When the Game Developers Conference (GDC) canceled because of the coronavirus, it was a disaster for small indie game developers. That’s why the International Game Developers Association stepped in to help.

Then the Entertainment Software Association had to cancel another big trade event, E3, and things really got tough for indies.

“The IGDA is taking a lot of steps to make sure that developers are supported even with the effects of the Covid-19 virus,” said Renee Gittins, executive director of the IGDA, in an interview with GamesBeat. “One of the things that we are launching is an IGDA showcase to highlight upcoming games from IGDA members, to hopefully help diminish the effects of GDC’s postponement and E3’s cancellation.”

She also said that the IGDA is partnering with Take This, which provides mental health support for the game industry, to develop new materials and standards of support and professionalism, especially targeted towards leadership and management. (Gittins will be a speaker at our GamesBeat Summit Digital event on April 28 and April 29).

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“We’re about to publish HR policy guidelines that provide a basic rundown of all HR policies that a new company should have,” Gittins said. “The idea is to ensure that companies are started from the beginning with an idea of how to create a supportive culture and how to prepare for all of the little intricacies and unexpected issues that you might run into when running a game studio.”

Indeed, one of the common things that happens in an economic downturn is that big game companies lay off a lot of people, and then those people go and start their own game companies.

Renee Gittins is executive director of the IGDA.

Above: Renee Gittins is executive director of the IGDA.

Image Credit: IGDA

The IGDA is working on publishing recommendations about how to deal with the coronavirus. That will help developers decide how to deal with hosted events, or where to find webinars that are happening on the IGDA Twitch channel.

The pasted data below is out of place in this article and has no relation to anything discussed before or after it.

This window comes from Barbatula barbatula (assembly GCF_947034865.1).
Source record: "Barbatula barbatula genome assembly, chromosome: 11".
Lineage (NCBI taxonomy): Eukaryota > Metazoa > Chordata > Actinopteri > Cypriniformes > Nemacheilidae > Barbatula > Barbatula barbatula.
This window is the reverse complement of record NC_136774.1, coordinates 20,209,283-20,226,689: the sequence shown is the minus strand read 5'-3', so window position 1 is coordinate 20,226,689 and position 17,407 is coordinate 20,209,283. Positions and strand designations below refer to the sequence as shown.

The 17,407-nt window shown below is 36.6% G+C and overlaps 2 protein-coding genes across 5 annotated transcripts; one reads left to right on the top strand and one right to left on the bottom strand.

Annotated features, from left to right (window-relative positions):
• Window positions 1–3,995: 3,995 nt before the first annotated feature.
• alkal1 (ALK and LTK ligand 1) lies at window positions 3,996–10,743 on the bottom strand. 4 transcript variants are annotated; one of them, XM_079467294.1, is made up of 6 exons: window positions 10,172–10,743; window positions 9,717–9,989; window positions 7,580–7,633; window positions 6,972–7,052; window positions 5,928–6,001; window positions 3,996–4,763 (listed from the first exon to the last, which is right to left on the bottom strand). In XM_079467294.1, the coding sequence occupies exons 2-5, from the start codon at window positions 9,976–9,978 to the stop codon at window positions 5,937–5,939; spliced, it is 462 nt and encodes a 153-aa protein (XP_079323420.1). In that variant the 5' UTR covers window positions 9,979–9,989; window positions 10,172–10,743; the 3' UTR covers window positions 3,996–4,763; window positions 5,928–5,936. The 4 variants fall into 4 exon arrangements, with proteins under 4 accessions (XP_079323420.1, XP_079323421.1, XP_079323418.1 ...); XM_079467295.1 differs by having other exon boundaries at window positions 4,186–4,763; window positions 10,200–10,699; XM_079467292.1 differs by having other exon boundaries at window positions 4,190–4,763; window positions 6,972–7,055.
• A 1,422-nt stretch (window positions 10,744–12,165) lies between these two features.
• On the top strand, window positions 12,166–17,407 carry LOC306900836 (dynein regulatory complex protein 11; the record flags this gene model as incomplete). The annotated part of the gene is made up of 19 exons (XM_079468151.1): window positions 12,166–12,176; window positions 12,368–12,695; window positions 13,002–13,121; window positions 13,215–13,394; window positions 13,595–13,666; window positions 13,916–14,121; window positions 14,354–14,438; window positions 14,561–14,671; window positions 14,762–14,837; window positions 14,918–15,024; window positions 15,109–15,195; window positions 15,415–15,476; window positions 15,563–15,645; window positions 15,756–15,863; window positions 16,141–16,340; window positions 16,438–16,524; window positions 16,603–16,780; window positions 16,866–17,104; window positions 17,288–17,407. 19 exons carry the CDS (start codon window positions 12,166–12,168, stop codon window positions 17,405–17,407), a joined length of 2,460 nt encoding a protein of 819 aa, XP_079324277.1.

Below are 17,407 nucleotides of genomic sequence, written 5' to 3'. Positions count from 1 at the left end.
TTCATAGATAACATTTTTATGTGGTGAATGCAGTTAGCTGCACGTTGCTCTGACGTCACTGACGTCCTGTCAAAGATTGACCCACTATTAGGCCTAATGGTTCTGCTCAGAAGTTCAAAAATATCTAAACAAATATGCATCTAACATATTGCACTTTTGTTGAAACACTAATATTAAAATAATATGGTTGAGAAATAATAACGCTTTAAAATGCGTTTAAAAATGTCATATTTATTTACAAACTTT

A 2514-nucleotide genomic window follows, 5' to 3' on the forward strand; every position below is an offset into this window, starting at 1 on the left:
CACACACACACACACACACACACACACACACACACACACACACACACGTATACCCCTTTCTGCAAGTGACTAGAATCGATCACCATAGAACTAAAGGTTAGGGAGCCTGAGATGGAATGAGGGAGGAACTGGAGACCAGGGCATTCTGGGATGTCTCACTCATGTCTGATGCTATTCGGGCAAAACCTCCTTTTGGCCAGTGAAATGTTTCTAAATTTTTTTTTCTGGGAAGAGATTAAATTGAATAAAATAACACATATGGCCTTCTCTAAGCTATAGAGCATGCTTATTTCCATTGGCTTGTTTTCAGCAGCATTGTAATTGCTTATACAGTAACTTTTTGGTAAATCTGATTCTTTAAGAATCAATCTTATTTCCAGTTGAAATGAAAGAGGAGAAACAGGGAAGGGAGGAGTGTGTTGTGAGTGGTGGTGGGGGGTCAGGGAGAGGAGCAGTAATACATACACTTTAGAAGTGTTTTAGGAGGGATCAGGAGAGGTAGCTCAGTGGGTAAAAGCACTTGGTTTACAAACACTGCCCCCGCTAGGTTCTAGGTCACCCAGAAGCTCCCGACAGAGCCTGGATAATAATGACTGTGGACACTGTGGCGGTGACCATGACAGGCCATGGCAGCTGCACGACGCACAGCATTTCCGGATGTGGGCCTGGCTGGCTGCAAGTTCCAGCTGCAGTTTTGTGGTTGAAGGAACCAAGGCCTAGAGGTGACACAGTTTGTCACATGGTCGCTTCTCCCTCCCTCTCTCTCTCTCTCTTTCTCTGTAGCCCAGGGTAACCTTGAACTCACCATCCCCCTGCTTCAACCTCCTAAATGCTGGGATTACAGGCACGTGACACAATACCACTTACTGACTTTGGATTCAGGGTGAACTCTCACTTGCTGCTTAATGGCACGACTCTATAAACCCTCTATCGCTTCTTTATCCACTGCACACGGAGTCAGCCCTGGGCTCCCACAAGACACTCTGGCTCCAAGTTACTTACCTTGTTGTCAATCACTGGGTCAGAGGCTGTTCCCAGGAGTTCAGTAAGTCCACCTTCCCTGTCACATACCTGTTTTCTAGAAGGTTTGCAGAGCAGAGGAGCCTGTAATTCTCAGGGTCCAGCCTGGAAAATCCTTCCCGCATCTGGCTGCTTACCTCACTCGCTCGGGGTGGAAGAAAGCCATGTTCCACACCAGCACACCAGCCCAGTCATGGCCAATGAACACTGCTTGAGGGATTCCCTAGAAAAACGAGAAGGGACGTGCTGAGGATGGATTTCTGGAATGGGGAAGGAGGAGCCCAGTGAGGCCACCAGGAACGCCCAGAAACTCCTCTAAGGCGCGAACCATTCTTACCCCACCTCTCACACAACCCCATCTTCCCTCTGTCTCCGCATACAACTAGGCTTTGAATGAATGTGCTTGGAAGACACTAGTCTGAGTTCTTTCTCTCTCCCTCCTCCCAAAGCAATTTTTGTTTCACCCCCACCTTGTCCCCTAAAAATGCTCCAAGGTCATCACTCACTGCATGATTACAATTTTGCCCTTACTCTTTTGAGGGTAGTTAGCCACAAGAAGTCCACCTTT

“We’re going to be hosting webinars by all of our local chapters and special interest groups,” Gittins said. “So game developers can still host events and get a good audience. That’s going to happen for an ongoing time, as we have 115 local chapters around the world that generally host monthly events. We are working to have alternatives to those events, so the developers in their communities can still get that information and maintain this connection.”

The IGDA is partnering with GameDev.world, the online-only game developer event that indie developer Rami Ismail started. Ismail’s group announced that it will raise money for indie game developers affected by the postponement of the GDC. GDC held some sessions last week for some of the talks, and it has rescheduled its event for the first week of August.

One of the tools that the IGDA is tapping is Discord.

“We launched that channel last year and it has been really helpful. And there’s been a lot of communication going on through that Discord, helping those communities to connect. I think certainly with the current pandemic, we’ll be seeing a lot more focused on online networking and online conferences and events.”

In addition, the IGDA has created a set of resources and recommendations for event diversity. Developers are sharing ideas on how to best work from home, and how to support their isolated employees. The idea is to continue to help developers around the world achieve fulfilling and sustainable careers in game development.

Gittins said that developers should look to local governments and health organizations for any advice about doing any physical events, which most are now discouraging.

“We have seen a lot of developers revealing their games online, or giving informative talks that were going to be GDC presentations,” Gittins said. “Some of our chapters make greater use of online communication technologies like Discord and Slack to keep their communities active and engaged. Right now, that’s the only way to meet.”